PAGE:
Although all schools have positive and appealing vision statements, none are neutral. While many simply reflect a prevailing cultural bias in their ethos and their teaching, some seek to promote values that are distinctly non-Christian or even antithetical to a Christian perspective. This is why it is vitally important to talk to your child about the assumed values and attitudes within their schoolwork, helping them to recognise and resist various ideas that they are being taught. This teaching must begin and be sustained in the home. It is also why it is important to maintain good communication with their teachers in order to affirm the primacy of Christian values in teaching and learning.
Often, though not exclusively, tensions can arise in relation to Christian values as they apply to Personal, Social and Health Education (PSHE) which covers things like drug awareness, healthy living, economic wellbeing, citizenship, financial responsibility, diet and nutrition, and Sex and Relationships Education (SRE). The content of PSHE can be determined by groups formed by staff and governors. If you have an opportunity to get involved in such a group, take it.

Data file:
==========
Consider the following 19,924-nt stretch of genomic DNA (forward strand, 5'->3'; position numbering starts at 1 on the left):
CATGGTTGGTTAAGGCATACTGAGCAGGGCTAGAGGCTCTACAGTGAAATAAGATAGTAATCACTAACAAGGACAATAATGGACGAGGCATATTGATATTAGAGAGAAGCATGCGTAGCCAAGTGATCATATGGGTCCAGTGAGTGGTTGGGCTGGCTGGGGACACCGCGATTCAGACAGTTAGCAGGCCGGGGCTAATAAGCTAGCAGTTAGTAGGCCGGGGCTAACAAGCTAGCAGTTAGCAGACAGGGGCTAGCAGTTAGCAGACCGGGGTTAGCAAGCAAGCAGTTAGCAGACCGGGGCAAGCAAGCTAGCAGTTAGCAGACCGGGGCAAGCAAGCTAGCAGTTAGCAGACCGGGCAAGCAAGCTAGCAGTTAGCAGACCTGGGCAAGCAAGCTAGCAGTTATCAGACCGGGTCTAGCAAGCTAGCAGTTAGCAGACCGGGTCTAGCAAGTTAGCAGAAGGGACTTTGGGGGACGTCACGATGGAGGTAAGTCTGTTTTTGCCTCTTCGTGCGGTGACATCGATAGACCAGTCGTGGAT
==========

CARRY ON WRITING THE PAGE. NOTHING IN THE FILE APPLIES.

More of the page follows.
In the event of you becoming aware of problems with what is being taught – for example: when sex is being portrayed as a casual leisure activity rather than a gift from God to be enjoyed within marriage; or same sex marriage is portrayed as being normative or equivalent to heterosexual marriage; or forms of racism are endorsed; or greed or exploitation of others is shown as acceptable – the first thing to do is to check all the facts rather than simply react. Once you have clearly established precisely what and how something was taught, by whom, to whom and when – then you should prepare to talk to the teaching staff. The support of other parents can often be important when addressing problems.
A common issue for parents is age-appropriate teaching – whereby children are being subjected to themes and issues for which they are too young. It is important to be vigilant by asking questions about your child’s studies on sensitive issues and to monitor homework in order to discern whether what is being taught is appropriate to the level of maturity of your child. However, it is not advised to go storming up to the school after a particular trigger point. Ask to see the teachers concerned for a discussion so that they can understand your point of view and values. And be aware that there will come a point when your child should be exposed to controversy and taught to handle it.